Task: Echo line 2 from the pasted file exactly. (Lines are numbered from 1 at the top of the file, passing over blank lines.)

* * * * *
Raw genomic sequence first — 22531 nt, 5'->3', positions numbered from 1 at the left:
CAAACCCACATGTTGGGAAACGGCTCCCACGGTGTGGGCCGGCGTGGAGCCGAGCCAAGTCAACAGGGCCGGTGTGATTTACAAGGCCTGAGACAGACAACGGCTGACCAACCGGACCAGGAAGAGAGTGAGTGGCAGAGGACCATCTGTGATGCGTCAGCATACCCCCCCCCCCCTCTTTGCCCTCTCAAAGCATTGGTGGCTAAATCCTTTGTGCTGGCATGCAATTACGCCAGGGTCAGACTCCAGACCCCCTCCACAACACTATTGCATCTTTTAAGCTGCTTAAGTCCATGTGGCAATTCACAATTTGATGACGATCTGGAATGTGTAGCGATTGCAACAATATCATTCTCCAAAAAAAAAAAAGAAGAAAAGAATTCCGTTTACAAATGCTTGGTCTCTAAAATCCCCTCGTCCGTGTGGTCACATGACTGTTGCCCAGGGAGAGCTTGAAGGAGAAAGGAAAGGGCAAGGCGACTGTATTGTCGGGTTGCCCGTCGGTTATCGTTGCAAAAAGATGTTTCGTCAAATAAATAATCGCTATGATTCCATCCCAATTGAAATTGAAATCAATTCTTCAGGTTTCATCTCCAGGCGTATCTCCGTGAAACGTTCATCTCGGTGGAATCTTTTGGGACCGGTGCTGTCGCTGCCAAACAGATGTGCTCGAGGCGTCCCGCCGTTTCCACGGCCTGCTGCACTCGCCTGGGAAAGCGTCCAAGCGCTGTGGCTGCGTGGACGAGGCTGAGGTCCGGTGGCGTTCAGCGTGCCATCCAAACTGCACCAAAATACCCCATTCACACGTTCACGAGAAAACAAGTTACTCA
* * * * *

CAAACCCACATGTTGGGAAACGGCTCCCACGGTGTGGGCCGGCGTGGAGCCGAGCCAAGTCAACAGGGCCGGTGTGATTTACAAGGCCTGAGACAGACAACGGCTGACCAACCGGACCAGGAAGAGAGTGAGTGGCAGAGGACCATCTGTGATGCGTCAGCATACCCCCCCCCCCCTCTTTGCCCTCTCAAAGCATTGGTGGCTAAATCCTTTGTGCTGGCATGCAATTACGCCAGGGTCAGACTCCAGACCCCCTCCACAACACTATTGCATCTTTTAAGCTGCTTAAGTCCATGTGGCAATTCACAATTTGATGACGATCTGGAATGTGTAGCGATTGCAACAATATCATTCTCCAAAAAAAAAAAAGAAGAAAAGAATTCCGTTTACAAATGCTTGGTCTCTAAAATCCCCTCGTCCGTGTGGTCACATGACTGTTGCCCAGGGAGAGCTTGAAGGAGAAAGGAAAGGGCAAGGCGACTGTATTGTCGGGTTGCCCGTCGGTTATCGTTGCAAAAAGATGTTTCGTCAAATAAATAATCGCTATGATTCCATCCCAATTGAAATTGAAATCAATTCTTCAGGTTTCATCTCCAGGCGTATCTCCGTGAAACGTTCATCTCGGTGGAATCTTTTGGGACCGGTGCTGTCGCTGCCAAACAGATGTGCTCGAGGCGTCCCGCCGTTTCCACGGCCTGCTGCACTCGCCTGGGAAAGCGTCCAAGCGCTGTGGCTGCGTGGACGAGGCTGAGGTCCGGTGGCGTTCAGCGTGCCATCCAAACTGCACCAAAATACCCCATTCACACGTTCACGAGAAAACAAGTTACTCA